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The international arrivals area at Toronto Pearson International Airport, on July 14, 2020.

Fred Lum/the Globe and Mail

The federal government is mulling a mandatory quarantine in hotels for returning travellers as the country’s top doctor warns that easing COVID-19 restrictions too quickly could cause case numbers to shoot up again.

Monday will mark a year since the first recorded appearance of the novel coronavirus in Canada. Prime Minister Justin Trudeau said it is understandable that Canadians are tired and fed up, but they must remain cautious.

“We need to hang on and hold tight for the next few months,” he said Friday.

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“We must get through to the spring and mass vaccinations in the best shape possible.”

The federal government is looking at options that would make it harder for people to return from foreign trips.

But Public Safety Minister Bill Blair said the tools already in place must also be fully utilized. That includes more police enforcement of two-week quarantine rules for arriving travellers.

“Compliance with that order is critical for keeping Canadians safe,” he said.

Public Health Agency of Canada figures show 153 flights have arrived from outside Canada over the last two weeks on which at least one passenger later tested positive for COVID-19.

Transport Canada now requires people flying into the country present a negative test result conducted within 72 hours of boarding a plane. Health Minister Patty Hajdu said Friday 50,000 tickets for international travel have been cancelled since the new rule was announced on Dec. 31.

Trudeau said these requirements are starting to convince Canadians to stay put.

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Union leaders and the National Airlines Council of Canada, the country’s largest airline industry association, have signed a letter urging Ottawa to collaborate with industry on any further changes to reduce travel.

The prime minister added that the next few weeks will be challenging for vaccine supply as Pfizer-BioNTech slows deliveries to Canada and other countries while the company retools its plant in Belgium. Trudeau said Pfizer-BioNTech has committed to ensuring Canada will receive four million vaccine doses by the end of March.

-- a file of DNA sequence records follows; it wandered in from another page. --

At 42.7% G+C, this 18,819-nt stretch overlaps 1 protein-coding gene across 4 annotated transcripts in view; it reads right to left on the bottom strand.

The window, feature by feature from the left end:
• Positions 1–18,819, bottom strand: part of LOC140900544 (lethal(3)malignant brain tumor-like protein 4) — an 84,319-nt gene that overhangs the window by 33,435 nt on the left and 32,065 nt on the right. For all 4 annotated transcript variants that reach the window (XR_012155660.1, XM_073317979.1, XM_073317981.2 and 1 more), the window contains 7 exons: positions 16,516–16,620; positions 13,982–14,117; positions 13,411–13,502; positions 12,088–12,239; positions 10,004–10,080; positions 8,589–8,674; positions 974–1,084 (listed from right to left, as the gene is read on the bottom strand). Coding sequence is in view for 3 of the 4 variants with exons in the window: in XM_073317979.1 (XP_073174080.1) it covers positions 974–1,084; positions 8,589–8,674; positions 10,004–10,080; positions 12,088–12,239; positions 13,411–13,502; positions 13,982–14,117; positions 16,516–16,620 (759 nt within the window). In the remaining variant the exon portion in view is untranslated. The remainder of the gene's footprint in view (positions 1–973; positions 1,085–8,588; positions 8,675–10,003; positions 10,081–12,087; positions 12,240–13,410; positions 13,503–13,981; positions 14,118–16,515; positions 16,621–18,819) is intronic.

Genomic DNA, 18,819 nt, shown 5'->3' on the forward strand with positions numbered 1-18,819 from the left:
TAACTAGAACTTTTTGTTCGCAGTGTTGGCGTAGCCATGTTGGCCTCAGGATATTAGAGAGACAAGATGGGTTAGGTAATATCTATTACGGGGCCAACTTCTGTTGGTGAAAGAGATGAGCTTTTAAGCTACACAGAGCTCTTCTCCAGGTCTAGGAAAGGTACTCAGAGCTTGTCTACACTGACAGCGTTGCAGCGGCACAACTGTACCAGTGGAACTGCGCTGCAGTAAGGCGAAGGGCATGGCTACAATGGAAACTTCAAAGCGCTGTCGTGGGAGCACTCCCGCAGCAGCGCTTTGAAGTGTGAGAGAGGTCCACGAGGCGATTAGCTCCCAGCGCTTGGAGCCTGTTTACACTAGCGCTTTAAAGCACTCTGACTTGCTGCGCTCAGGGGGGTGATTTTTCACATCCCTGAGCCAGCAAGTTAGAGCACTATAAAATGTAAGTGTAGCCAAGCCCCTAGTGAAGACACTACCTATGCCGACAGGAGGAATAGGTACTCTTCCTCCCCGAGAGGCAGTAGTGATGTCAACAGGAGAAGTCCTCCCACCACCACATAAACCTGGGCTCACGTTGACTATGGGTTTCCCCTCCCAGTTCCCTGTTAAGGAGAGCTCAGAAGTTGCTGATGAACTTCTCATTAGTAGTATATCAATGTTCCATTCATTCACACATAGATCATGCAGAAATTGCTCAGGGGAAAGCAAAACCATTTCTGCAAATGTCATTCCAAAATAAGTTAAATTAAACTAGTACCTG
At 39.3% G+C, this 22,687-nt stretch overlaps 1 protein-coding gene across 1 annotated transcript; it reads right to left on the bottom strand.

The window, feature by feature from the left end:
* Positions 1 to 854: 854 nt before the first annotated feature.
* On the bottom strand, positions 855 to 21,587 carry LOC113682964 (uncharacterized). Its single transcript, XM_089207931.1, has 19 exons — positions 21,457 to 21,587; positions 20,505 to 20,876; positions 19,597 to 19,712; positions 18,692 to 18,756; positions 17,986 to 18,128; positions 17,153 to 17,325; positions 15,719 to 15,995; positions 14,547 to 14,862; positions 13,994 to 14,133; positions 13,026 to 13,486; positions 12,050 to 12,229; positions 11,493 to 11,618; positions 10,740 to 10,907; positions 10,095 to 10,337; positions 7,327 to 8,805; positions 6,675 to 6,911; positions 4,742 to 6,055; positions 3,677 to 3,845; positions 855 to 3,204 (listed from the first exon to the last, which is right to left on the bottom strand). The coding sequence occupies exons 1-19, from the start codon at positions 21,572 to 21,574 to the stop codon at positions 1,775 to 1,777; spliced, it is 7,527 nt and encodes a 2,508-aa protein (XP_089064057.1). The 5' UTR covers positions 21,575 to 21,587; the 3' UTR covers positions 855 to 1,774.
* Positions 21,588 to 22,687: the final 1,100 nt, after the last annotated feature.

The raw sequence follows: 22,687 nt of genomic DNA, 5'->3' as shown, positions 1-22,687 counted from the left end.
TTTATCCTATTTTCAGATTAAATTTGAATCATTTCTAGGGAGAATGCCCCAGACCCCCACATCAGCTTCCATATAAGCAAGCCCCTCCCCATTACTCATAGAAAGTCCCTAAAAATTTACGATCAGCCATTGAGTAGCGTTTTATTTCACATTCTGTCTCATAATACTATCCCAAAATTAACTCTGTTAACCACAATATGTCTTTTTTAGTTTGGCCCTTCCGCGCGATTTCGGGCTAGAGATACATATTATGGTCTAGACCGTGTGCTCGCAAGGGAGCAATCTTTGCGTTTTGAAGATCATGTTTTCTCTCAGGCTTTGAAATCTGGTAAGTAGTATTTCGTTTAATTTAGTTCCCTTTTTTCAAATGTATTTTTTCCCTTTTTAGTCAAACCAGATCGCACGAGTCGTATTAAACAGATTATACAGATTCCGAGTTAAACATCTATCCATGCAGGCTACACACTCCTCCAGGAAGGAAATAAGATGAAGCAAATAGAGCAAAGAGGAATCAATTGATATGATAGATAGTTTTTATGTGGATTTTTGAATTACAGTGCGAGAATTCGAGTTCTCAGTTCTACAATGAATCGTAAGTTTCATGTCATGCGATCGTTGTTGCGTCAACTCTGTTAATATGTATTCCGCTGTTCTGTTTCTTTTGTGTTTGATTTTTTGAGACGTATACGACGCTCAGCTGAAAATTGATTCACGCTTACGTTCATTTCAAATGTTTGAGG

Provinces have reported a total of 738,864 vaccine doses used so far. That’s about 80 per cent of the available supply.

In British Columbia on Friday, plans were announced to allow the province’s oldest residents to pre-register for COVID-19 vaccinations starting in March after the most vulnerable groups have been immunized. The province’s mass immunization plan aims to administer vaccines to 4.3 million eligible residents by September.

COVID-19 cases began to spike across the country in December and January, which put a strain on hospitals. Quebec and Ontario were particularly hard hit and officials responded with restrictions.

Quebec instituted a curfew, while Ontario brought in an order for people to stay at home except for essential purposes such as work, food shopping or health care.

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Daily case numbers have slightly decreased in Ontario in the last week. There were 2,662 new cases Friday and 87 more deaths.

The seven-day average of new daily cases was 2,703, down from a high of 3,555 on Jan. 11. There were 1,512 people in hospital on Friday, a decrease of 21 from the previous day.

COVID-19 continued to pressure some local hospitals, so Ottawa said it would send two federal mobile health units to the Greater Toronto Area, adding an additional 200 hospital beds.

Quebec has been under its provincewide curfew for nearly two weeks.

Health officials reported 1,631 new cases and 88 deaths Friday. Hospitalizations decreased by 27 people to 1,426.

Dr. Theresa Tam, Canada’s chief public health officer, said bringing down the second wave of COVID-19 has been a “trickier path” than the first wave last spring. Daily case counts are higher than they were then and have increased demands on the health-care system.

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“If we ease up too soon or too quickly, resurgence will be swift,” she said.

She also expressed concern that 31 cases of the United Kingdom COVID-19 variant, and three of the South African variant have been found in Canada. It’s believed that both are more contagious.

The cases were identified through screening smaller batches of tests. Tam said more needs to be done to understand the level at which new variants are circulating in communities.

Nova Scotia reported four new COVID-19 infections on Friday, two of which were variant cases. Health officials said both cases were related to international travel.

The New Brunswick government announced a full lockdown in the Edmundston region beginning Saturday. The number of active cases in the northwestern area of the province ballooned from seven infections two weeks ago to 129 on Friday.

There were 731,450 confirmed COVID-19 cases in Canada and 18,622 deaths as of Thursday. Over the past seven days, there were a total of 42,555 new cases. The seven-day rolling average was 6,079.

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Premier Doug Ford appealed to U.S. president-elect Joe Biden today for help securing more COVID-19 vaccines for Ontario. Ford expressed frustration about a delivery slow down of the Pfizer-Biotech shot that will see Ontario receive no doses next week and thousands less over the next month. The Canadian Press

With files from Mia Rabson in Ottawa and Camille Bains in Vancouver.

Sign up for the Coronavirus Update newsletter to read the day’s essential coronavirus news, features and explainers written by Globe reporters and editors.

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